NBC Credits Trump Funding Effort to Mass-Produce Syringes for COVID Vaccine

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What is going on over that NBC News? On Monday, they threw Democratic New York Governor Andrew Cuomo under the bus and reported on how he was forcing elderly coronavirus patients into nursing homes. Then, on Tuesday, they credited President Trump for funding a groundbreaking manufacturing technique that would allow syringes for vaccines to be produced faster, in greater number, and domestically.

“Even if a vaccine is developed, is the U.S. prepared to deliver the millions of doses that would be available? Experts say no, but our Gabe Gutierrez talked to a CEO who says his company can solve a critical roadblock,” announced anchor Lester Holt at the top of the NBC News exclusive.

Correspondent Gabe Gutierrez began by noting that the director for the National Institutes of Health, Dr. Francis Collins, was “sounding the alarm” during a Senate hearing earlier in the day over concerns for the U.S. was going to ramp up production of a coronavirus vaccine.

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“Late today, the Trump administration announced a new $138 million effort, called Project Jumpstart, to dramatically increase domestic production of syringes,” Gutierrez countered the concern. He then reported that, “The departments of Defense and Health and Human Services will now partner with health start-up Apiject Systems America. The company makes plastic prefilled syringes.”

Gutierrez sat down with Apiject CEO Jay Walker for an exclusive interview and found out what made their syringes so special. “[T]he syringe will be made faster and will cost less than $1 to produce. Much cheaper than the cost of making glass vials to hold vaccines,” Gutierrez said.

 

 

Their other big upside? They’re made here in America, without the risks of a global supply chain that runs through China, an American adversary: “And those glass vials are largely manufactured overseas. There’s also the stoppers needed to close the vial. Experts warn that our reliance on an overseas supply chain is a major national security issue.

Walker further explained the genius of their design:

Nobody has ever used an injectable, pre-filled syringe made of plastic in the tens of millions or even in the millions, because nobody had ever figured out how to attach a needle to a plastic-filled container with a drug.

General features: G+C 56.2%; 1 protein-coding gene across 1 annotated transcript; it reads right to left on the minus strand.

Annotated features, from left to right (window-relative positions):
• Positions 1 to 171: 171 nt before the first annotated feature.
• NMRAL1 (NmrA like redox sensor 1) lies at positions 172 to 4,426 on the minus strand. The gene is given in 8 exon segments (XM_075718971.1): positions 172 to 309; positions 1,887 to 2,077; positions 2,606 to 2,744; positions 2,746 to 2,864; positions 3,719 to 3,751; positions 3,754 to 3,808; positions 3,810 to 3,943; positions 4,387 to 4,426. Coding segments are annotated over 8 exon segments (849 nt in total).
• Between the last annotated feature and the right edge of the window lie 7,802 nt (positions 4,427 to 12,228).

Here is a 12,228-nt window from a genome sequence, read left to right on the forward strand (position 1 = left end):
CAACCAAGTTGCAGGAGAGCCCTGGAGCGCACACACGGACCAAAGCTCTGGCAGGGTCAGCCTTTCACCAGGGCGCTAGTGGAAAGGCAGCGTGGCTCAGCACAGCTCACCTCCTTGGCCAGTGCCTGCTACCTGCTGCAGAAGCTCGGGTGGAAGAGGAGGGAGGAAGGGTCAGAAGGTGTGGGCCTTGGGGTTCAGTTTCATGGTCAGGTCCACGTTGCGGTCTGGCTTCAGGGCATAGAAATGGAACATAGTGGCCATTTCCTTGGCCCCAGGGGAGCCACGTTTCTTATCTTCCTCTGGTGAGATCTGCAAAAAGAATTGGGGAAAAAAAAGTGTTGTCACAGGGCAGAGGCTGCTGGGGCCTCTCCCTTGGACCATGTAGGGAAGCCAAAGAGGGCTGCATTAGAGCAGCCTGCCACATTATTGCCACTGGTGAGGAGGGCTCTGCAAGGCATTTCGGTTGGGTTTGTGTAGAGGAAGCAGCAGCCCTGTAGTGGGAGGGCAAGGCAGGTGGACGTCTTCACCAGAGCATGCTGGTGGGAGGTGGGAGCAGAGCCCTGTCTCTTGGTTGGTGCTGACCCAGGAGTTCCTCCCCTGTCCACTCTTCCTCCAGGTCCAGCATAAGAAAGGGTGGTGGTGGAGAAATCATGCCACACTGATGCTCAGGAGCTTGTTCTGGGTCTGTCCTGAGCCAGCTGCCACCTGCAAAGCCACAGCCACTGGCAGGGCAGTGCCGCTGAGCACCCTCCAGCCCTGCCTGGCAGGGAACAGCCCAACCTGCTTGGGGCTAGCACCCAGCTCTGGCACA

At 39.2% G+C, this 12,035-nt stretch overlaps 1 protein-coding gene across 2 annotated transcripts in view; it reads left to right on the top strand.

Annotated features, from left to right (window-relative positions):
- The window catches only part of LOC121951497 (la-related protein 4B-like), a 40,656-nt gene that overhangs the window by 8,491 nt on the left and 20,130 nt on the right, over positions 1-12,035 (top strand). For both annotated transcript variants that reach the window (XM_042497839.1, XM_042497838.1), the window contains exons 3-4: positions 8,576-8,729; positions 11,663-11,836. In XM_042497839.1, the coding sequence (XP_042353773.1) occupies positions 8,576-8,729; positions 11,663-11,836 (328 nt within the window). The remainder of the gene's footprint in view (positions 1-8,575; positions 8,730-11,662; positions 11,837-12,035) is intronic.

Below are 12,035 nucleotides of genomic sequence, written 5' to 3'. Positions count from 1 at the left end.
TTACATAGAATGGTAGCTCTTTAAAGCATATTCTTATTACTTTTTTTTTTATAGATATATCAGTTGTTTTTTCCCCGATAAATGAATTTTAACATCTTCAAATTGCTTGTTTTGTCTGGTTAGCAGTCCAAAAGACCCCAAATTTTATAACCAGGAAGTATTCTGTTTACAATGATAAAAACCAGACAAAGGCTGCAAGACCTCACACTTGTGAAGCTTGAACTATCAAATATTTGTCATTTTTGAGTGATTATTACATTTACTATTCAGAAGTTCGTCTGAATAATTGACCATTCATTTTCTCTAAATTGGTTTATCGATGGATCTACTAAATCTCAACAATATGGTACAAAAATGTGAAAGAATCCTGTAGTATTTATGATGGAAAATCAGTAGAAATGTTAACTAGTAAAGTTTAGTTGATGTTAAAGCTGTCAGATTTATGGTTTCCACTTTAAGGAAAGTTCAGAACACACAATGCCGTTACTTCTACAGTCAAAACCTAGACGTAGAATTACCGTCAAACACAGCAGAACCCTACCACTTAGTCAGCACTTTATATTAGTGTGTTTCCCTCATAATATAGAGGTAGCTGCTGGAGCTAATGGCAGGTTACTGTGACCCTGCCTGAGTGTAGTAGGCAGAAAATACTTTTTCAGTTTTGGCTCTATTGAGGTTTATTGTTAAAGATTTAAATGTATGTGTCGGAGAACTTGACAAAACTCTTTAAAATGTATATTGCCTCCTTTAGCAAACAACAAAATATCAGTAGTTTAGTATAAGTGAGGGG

(…)

Not only do they take six or more months to make, that’s if you need millions. If you need tens of millions or hundreds of millions, they could take way longer to make. So that’s a big problem.

Pointing out the desperate need for large quantities of a vaccine, Gutierrez added: “Public health experts say a COVID-19 vaccine might require two doses to ensure immunity. That would mean about 650 million doses just for the U.S. population alone.” Now, experts also tell us that not every person in the country needs to be vaccinated to like that to stop the spread of the virus, but it’s nice to know we might have the ability to produce that much soon.

The transcript is below, click “expand” to read:

NBC Nightly News
May 12, 2020
7:17:34 p.m. Eastern

LESTER HOLT: Now to that NBC News exclusive. Even if a vaccine is developed, is the U.S. prepared to deliver the millions of doses that would be available? Experts say no, but our Gabe Gutierrez talked to a CEO who says his company can solve a critical roadblock.

[Cuts to video]

GABE GUTIERREZ: With the global race to make a vaccine underway, scientists are sounding the alarm about how to mass-produce it.

DR. FRANCIS COLLINS (NIH director): People are worried do we have enough medical glass to put all of these doses of the vaccine into vials, so that they can be administered. And that’s a serious issue to think about right now.

GUTIERREZ: Late today, the Trump administration announced a new $138 million effort, called Project Jumpstart, to dramatically increase domestic production of syringes. The departments of Defense and Health and Human Services will now partner with health start-up Apiject Systems America. The company makes plastic prefilled syringes.

JAY WALKER (CEO or Apiject): Nobody has ever used an injectable, pre-filled syringe made of plastic in the tens of millions or even in the millions, because nobody had ever figured out how to attach a needle to a plastic-filled container with a drug.

GUTIERREZ: In an exclusive interview, CEO Jay walker says the syringe will be made faster and will cost less than $1 to produce. Much cheaper than the cost of making glass vials to hold vaccines.

WALKER: Not only do they take six or more months to make, that’s if you need millions. If you need tens of millions or hundreds of millions, they could take way longer to make. So that’s a big problem.

GUTIERREZ: And those glass vials are largely manufactured overseas. There’s also the stoppers needed to close the vial. Experts warn that our reliance on an overseas supply chain is a major national security issue.

Public health experts say a COVID-19 vaccine might require two doses to ensure immunity. That would mean about 650 million doses just for the U.S. population alone.

DR. STEPHEN HAHN (FDA commissioner): We’ve been leaning in on the supply chain to ensure that when a vaccine is ready to go, we will have the necessary supplies to actually administer it.

GUTIERREZ: There’s no clear timeline for a vaccine. But experts say we must prepare for it now. Gabe Gutierrez, NBC News, New York.

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